But he descended there as Savior, proclaiming the Good News to the spirits imprisoned there [cf. 1 Pet 3:18-19]. Scripture calls the abode of the dead, to which the dead Christ went down, “hell”—Sheol in Hebrew, or Hades in Greek—because those who are there are deprived of the vision of God [cf. Phil 2:10; Acts 2:24; Rev 1:18; Eph 4:9; Pss 6:6; 88:11-13].

Such is the case for all the dead, whether evil or righteous, while they await the Redeemer [cf. Ps 89:49; 1 Sam 28:19; Ezek 32:17-32; Luke 16:22-26]. “It is precisely these holy souls, who awaited their Savior … whom Christ the Lord delivered when he descended into hell” [Roman Catechism I, 6, 3].

Jesus did not descend into hell to deliver the damned, nor to destroy the hell of damnation, but to free the just who had gone before him.

[So] the gospel was preached even to the dead. The descent into hell brings the Gospel message of salvation to complete fulfillment. This is the last phase of Jesus’ messianic mission, a phase which is condensed in time but vast in its real significance: the spread of Christ’s redemptive work to all men of all times and all places, for all who are saved have been made sharers in the redemption.

Christ went down into the depths of death so that “the dead will hear the voice of the Son of God, and those who hear will live” [1 Peter 4:6]. Jesus, “the Author of life”, by dying, destroyed “him who has the power of death, that is, the devil, and [delivered] all those who through fear of death were subject to lifelong bondage” [Heb 2:14-15; cf. Acts 3:15].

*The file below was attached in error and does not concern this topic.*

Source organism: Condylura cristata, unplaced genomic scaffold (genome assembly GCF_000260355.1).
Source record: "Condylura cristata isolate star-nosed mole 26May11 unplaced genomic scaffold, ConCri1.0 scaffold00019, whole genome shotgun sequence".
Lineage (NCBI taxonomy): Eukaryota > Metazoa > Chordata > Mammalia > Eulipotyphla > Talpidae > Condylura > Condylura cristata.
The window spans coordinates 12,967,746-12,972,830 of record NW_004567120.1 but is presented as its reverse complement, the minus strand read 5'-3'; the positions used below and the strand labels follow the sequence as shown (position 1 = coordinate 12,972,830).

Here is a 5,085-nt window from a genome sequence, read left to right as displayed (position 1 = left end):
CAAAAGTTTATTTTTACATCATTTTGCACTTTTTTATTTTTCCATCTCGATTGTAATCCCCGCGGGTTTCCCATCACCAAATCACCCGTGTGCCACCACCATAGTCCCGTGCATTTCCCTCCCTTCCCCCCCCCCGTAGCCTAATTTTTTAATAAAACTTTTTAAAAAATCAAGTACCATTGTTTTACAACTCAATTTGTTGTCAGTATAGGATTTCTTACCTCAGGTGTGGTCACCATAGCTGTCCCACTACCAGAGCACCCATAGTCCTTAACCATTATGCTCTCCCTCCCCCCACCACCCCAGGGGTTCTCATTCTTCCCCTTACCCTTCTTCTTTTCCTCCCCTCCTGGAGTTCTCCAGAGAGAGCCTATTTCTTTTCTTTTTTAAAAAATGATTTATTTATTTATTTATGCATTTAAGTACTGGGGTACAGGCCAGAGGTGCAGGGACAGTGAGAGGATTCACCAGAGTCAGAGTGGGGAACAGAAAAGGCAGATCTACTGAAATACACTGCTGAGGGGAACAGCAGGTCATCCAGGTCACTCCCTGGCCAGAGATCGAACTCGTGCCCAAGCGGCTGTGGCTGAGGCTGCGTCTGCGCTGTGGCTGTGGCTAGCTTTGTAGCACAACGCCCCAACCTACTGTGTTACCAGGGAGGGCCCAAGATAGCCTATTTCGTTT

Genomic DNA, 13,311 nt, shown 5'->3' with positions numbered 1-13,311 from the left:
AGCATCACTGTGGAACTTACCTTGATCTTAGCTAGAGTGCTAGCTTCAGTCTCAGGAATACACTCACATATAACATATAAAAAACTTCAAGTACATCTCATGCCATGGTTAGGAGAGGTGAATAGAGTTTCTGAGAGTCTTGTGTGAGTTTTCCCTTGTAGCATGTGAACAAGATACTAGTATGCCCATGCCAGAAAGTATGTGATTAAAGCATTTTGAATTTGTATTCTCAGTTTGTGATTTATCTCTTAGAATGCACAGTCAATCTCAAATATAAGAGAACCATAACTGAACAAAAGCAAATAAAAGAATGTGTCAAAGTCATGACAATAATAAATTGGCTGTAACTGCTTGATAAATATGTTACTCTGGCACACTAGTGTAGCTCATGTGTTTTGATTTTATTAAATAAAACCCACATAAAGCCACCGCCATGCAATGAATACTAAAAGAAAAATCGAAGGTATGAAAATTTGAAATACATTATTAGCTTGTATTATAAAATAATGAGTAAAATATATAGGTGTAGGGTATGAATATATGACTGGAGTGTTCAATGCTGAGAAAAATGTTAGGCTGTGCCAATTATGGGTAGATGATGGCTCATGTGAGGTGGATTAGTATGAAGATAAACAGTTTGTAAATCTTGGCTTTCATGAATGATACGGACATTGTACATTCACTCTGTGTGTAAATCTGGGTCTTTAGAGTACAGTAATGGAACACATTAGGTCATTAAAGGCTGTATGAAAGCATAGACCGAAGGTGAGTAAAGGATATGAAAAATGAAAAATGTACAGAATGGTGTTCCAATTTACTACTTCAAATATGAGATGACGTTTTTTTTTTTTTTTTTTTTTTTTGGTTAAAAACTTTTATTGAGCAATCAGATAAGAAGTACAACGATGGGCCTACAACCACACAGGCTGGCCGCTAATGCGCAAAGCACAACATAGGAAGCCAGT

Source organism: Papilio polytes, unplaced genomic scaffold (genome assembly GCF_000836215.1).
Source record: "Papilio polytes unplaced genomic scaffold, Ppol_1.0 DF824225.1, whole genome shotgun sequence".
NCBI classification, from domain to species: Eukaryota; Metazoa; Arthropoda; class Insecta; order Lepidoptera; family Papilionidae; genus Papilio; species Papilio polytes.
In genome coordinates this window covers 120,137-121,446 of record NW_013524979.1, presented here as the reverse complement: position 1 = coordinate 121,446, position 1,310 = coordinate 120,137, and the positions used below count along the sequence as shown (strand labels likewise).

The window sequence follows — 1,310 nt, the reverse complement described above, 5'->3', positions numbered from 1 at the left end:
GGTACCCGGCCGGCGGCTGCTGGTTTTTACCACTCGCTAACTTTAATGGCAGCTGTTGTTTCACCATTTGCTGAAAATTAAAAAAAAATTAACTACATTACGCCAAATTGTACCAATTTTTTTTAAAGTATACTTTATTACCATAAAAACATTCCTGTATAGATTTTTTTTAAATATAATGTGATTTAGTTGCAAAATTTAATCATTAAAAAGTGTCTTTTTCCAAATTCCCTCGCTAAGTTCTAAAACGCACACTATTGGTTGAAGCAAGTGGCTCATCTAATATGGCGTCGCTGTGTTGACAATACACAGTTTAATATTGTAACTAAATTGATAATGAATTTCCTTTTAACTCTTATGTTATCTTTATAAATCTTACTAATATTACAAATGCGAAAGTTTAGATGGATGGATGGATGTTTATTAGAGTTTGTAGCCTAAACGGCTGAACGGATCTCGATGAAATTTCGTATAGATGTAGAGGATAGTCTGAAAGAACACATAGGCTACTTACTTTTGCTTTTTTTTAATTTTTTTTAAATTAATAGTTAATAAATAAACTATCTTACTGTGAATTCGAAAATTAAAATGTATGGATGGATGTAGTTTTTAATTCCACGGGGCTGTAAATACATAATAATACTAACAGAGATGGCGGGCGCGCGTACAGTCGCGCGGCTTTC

Henceforth the risen Christ holds “the keys of Death and Hades”, so that “at the name of Jesus every knee should bow, in heaven and on earth and under the earth” [Rev 1:18; Phil 2:10].

Here is a recording of a sermon I preached on this topic: Where is Jesus Now.

9 Replies to “Where Is Jesus Between His Death and Resurrection?”

  1. In the quietness, silence, tranquility and sadness, out of grieving to the death of the
    This Human Person in the flesh of the Author of Life, we await in great expectation HIS rising from the dead. Let us wallow yet in grief to what we have done to HIM Whom we crucified and feel the emptiness within us. We have perpetrated the greatest of crime to This MAN-GOD Who had done no wrong whatsoever to HIS Creation. Yes, HE Loved us to the end, to HIS very last breath, freely giving the only earthly Life HE can bequeath, that we can appreciate and acknowledge HIS Words ‘Greater Love hath no man than this, that a man gives his life for his friend.’ Even in HIS death, HE works. HE works to bring out of darkness those who await their redemption in Sheol. Thus HIS one entry into time transcends time, space and perceptions bringing forth redemption before, during and after HIS Passion. If we cannot understand that there is GOD because of what had transpired, I do not know what else will.